On September 11, the FCC’s Enforcement Bureau issued two similar citations highlighting telemarketing practices by Lyft, Inc. and the First National Bank (FNB). These Citations stated that each entity had violated the TCPA by failing to allow their respective customers to opt out of receiving telemarketing messages. As we previously reported, the Bureau during the summer had alerted PayPal to similar concerns about its subscription agreement. After the warning, PayPal modified its agreement so as to permit PayPal users to opt out of receiving automated telemarketing messages. These recent citations are shots across the bow at other commercial entities with messaging policies that the FCC views as too restrictive.
Lyft Citation. Lyft provides a “transportation matchmaking service that allows users to either download a mobile application or create an account on the Lyft website.” Consumers seeking to register for service are required to agree to receive texts and calls on their cellphones that may be placed using automatic telephone dialing or delivered via pre-recorded message. While the Lyft user agreement contains instructions for opting out of telemarketing, the agreement further specifies that “opting out of receiving text messages or other communications may impact your use of the Lyft Platform or the Services.” The FCC Citation states that the opt out instructions provided in searching the Lyft website are incomplete as they deal only with text messages, and further, that when an opt out request is made and implemented it is no longer possible to use Lyft services. As a result, the Enforcement Bureau stated that this opt-out opportunity was “illusory” as there is no alternative to agreeing to receive telemarketing calls and texts in order to use Lyft’s services. Noting that it is unlawful to require that a consumer be required to consent to receive telemarketing calls as a condition of purchasing services, the Citation observes that Lyft also circumvented FCC disclosure requirements. Finally, to the extent that Lyft sent telemarketing texts or calls without prior written consent, the FCC Enforcement Bureau determined that each such call or text would be a separate violation of the agency’s rules. Lyft was given 30 days to respond to the Citation in writing or by requesting a meeting with the FCC staff. Because Lyft is not directly regulated by the FCC, the Citation was a warning without monetary penalties; however the Citation stated that continued or future actions the agency finds violate the TCPA rules could be subject to FCC fines. Within days Lyft reportedly modified its disclosure and opt-in policies to allow continued use of Lyft services without any requirement to consent to receive telemarketing texts or calls.
FNB Citation. FNB offers banking and credit card services to consumers in several states. Its online banking services are accessed by its website and in order to activate online banking, a consumer is presented with an Online Banking Services Agreement and is directed to review the disclosures. One such disclosure states “You also consent to receiving text messages and e-mails from us at that number for marketing purposes.” FNB’s Apple Pay terms and conditions contain a similar disclosure, with an added statement that: “If at any time you revoke this consent, we may suspend or cancel your ability to use your Card in Apple Pay.” The FNB Citation observes that any requirement to consent to telemarketing in order to purchase a service violates TCPA rules prohibiting the placement of consent to receive telemarketing as a condition on the ability to access services. Like Lyft, FNB was provided with 30 days to respond either in writing or by requesting a meeting with the FCC staff.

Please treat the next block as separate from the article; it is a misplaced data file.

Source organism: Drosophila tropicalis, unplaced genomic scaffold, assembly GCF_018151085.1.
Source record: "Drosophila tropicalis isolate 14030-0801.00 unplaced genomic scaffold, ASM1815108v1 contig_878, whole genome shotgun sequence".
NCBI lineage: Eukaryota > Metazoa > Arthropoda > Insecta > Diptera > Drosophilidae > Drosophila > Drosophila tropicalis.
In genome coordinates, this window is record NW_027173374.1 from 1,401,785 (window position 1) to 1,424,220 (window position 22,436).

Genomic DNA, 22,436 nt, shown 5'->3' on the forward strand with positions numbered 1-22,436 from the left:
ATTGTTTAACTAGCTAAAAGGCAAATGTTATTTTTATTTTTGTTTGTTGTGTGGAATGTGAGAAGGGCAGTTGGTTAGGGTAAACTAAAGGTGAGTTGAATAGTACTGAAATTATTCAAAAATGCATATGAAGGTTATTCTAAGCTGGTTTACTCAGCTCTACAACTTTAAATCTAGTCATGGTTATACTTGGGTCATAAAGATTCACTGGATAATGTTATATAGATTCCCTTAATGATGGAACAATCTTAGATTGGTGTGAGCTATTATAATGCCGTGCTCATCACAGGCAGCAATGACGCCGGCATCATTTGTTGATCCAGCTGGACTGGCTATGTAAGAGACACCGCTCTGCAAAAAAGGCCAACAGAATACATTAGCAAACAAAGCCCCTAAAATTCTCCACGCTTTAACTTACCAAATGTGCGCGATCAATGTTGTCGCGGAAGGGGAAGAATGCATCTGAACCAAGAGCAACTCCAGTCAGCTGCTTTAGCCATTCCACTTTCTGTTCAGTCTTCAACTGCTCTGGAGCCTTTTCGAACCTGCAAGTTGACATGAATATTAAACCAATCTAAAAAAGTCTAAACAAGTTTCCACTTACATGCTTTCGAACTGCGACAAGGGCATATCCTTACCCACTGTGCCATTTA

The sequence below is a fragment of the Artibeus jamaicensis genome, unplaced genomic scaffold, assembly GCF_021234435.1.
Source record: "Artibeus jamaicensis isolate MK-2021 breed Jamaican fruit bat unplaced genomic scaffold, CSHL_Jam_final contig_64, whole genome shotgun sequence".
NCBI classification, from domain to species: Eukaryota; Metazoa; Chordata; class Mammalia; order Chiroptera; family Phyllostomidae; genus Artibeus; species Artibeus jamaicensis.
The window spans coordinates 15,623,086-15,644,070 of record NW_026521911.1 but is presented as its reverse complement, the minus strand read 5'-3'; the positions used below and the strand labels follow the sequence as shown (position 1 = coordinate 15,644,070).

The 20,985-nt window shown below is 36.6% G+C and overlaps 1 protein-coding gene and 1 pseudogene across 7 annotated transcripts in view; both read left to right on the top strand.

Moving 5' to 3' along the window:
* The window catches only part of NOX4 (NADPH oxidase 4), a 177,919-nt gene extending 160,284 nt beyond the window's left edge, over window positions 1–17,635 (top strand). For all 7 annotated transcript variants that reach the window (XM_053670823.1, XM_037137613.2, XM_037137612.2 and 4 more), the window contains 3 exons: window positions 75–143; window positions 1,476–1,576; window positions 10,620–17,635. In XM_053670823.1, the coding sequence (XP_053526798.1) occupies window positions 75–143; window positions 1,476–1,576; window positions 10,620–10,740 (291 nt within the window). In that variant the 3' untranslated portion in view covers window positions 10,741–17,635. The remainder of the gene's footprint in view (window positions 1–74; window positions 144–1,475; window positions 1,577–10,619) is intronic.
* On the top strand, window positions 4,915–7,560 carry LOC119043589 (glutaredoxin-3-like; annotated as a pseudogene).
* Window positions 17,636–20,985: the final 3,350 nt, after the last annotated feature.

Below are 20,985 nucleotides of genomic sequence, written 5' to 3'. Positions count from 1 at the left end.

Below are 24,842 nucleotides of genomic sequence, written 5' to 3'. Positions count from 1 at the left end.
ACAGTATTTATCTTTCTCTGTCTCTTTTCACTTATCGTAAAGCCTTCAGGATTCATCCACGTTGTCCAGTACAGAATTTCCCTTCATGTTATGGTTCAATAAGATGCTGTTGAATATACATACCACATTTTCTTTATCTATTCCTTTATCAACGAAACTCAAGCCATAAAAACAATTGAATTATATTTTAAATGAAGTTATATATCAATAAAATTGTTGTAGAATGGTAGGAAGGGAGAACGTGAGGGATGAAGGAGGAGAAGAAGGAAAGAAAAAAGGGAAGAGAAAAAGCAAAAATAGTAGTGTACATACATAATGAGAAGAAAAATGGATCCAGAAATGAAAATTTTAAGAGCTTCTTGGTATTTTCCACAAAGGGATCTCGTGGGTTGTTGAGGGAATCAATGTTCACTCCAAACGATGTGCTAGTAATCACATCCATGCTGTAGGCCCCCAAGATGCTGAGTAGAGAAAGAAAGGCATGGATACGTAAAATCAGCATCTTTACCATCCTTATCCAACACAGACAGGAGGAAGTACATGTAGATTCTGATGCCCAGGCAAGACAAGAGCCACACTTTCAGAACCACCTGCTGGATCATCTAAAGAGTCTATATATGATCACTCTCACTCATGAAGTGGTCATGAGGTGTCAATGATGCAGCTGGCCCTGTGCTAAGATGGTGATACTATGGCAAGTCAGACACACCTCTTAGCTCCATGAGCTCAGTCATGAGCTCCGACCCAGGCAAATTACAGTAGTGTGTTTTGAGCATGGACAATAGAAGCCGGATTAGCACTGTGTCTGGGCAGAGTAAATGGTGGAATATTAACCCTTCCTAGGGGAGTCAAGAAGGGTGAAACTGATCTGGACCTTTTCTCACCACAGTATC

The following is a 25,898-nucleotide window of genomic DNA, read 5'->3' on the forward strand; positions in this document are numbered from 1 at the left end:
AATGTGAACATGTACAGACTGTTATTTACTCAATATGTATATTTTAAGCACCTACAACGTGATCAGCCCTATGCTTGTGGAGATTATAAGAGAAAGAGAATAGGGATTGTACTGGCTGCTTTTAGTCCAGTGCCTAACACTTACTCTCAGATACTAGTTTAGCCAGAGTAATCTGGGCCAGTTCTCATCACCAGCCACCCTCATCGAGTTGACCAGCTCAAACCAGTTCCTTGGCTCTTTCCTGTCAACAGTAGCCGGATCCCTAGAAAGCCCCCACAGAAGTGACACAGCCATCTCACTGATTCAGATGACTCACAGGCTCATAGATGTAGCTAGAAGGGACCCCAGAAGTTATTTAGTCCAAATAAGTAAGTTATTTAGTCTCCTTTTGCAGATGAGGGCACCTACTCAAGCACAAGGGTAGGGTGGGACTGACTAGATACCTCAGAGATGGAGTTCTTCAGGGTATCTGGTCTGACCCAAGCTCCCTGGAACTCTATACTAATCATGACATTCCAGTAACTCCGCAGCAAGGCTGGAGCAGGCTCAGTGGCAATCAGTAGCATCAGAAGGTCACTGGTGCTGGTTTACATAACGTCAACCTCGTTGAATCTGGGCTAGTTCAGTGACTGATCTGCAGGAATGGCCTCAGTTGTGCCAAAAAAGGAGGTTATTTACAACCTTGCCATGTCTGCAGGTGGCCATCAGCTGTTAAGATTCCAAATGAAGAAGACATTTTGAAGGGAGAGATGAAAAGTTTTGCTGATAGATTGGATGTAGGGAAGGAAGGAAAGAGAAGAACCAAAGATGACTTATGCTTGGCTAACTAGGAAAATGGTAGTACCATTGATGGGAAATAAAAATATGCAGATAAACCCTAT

Commissioner O’Rielly Reacts. FCC Commissioner Michael O’Rielly released a statement concurrent with the Citations that reads: “Today’s Enforcement Bureau action showcases once again the Commission’s complete cluelessness when it comes to the tech economy, missing the point about how these free, popular, and entirely optional services actually work. The Bureau is targeting two innovators who are putting power in consumers’ hands to pay for their groceries or locate a safe ride directly from their mobile phones, for communicating with their customers on mobile phones.” For now, Commissioner O’Rielly’s view is in the minority and the FCC’s Enforcement Bureau is continuing a very public campaign designed to publicize what it views as inadequate disclosures and opt-out implementations by commercial entities. The bottom line of the Lyft and FNB citations seems to be that the Enforcement Bureau sees telemarketing itself as an a la carte option, to be carved out like the dessert course on a menu.